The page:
And wouldn’t you know it? Their dreams came true.

It should be noted that Campos and his young daughter were accosted by federal agents after they arrived home. They asked him if he used a cell phone. He said no. They searched him and found no cell phone. They searched his car and found no cell phone. They even asked to search his daughter’s cell phone, and she declined, which of course, would make the Feds suspicious.

But here’s something to think about. The Feds had no search warrant. Campos willingly agreed to let them search his car and his person. His daughter “declined” because that’s her right. And if I was his young daughter, I would have done the same exact thing.

Just because they’re the FBI doesn’t give them a right to do whatever they want whenever they want, even though throughout their history, they seem to think that’s the case.

It’s also important to note that the Feds accosted this young woman, (an underage teenager, no less) for no reason. She was and is an innocent American citizen who was subjected to intimidation all because the Feds were bent out of shape that her father was out on bail. And let’s not even discuss the embarassment she must have felt by this intrusion on her rights.

Were these FBI agents hatched or were they born to a mother and father and have children themselves? How would they feel if they were in Campos’ shoes? How would they feel, regardless of the “crimes” they were being accused of, if FBI agents appeared in their official uniforms, waving their official badges at the front door of THEIR home, and started hassling their own children for alleged crimes they – not their child – committed?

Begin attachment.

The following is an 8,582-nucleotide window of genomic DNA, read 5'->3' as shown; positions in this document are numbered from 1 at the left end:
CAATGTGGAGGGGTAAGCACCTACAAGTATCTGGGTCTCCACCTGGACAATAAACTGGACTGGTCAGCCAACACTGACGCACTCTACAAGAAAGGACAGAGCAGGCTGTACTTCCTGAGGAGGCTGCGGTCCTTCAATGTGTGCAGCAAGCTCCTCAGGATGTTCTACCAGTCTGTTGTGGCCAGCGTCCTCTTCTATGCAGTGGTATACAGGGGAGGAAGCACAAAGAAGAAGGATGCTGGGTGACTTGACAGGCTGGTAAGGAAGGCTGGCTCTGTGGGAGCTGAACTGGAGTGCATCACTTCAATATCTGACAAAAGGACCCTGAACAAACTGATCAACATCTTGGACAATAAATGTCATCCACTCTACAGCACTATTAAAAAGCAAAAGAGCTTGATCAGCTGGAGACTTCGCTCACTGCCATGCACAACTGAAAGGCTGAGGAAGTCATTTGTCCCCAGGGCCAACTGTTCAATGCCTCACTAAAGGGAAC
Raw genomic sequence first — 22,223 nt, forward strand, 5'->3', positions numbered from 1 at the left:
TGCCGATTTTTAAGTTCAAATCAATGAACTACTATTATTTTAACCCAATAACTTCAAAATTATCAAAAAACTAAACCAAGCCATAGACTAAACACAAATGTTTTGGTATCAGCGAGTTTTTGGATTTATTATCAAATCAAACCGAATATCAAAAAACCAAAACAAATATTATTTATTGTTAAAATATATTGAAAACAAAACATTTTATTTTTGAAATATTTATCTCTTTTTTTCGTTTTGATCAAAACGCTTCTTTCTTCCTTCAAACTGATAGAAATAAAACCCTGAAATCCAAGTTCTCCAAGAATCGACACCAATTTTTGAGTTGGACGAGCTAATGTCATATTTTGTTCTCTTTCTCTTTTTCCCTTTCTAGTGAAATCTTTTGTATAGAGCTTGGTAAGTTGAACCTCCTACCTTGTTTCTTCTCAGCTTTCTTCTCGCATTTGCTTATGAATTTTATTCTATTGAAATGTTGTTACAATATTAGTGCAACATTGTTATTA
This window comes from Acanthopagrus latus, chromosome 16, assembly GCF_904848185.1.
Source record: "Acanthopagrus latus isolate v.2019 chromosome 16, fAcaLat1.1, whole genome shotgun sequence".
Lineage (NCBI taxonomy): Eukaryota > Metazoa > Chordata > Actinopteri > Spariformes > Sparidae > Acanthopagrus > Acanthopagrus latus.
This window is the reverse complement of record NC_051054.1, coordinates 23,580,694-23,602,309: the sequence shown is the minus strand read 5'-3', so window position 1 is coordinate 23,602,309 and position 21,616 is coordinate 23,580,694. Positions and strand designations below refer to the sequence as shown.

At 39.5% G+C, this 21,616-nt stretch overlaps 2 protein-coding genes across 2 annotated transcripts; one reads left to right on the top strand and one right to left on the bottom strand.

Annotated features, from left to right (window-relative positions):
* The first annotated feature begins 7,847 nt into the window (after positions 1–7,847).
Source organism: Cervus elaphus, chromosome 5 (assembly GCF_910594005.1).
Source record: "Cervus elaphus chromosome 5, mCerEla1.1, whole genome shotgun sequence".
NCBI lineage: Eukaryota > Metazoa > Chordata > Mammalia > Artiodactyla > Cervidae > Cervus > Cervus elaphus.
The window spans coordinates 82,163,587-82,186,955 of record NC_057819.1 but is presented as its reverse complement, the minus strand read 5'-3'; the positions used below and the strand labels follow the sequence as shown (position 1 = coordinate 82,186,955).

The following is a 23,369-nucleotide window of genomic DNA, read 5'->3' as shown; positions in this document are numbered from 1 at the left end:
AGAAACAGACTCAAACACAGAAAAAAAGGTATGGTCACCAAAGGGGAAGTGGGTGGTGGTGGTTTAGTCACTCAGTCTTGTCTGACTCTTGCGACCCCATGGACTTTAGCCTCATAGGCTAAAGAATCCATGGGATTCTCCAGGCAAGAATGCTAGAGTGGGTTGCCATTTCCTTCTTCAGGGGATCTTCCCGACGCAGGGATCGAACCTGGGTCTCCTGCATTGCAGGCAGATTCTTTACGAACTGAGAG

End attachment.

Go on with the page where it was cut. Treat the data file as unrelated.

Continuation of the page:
How disgusting! They should be ashamed of themselves. (But, of course, they’re not.)

And think about this, too. Think about all the taxpayer dollars being spent following a guy around trying to catch him in a bail violation because they’re upset he was released on bail in the first place. Money spent on the salary of not only the agent surveilling Campos but also on the agents who greeted Campos and his young daughter at their home. The money spent for the paralegal to type up the letter. The money spent to file the letter. The prosecution’s time. The judge’s time.

None of this is free. But the feds want to continue to feed the public their special brand of kool-aid that this must be done in the name of “justice”.

It’s a case of David vs. Goliath.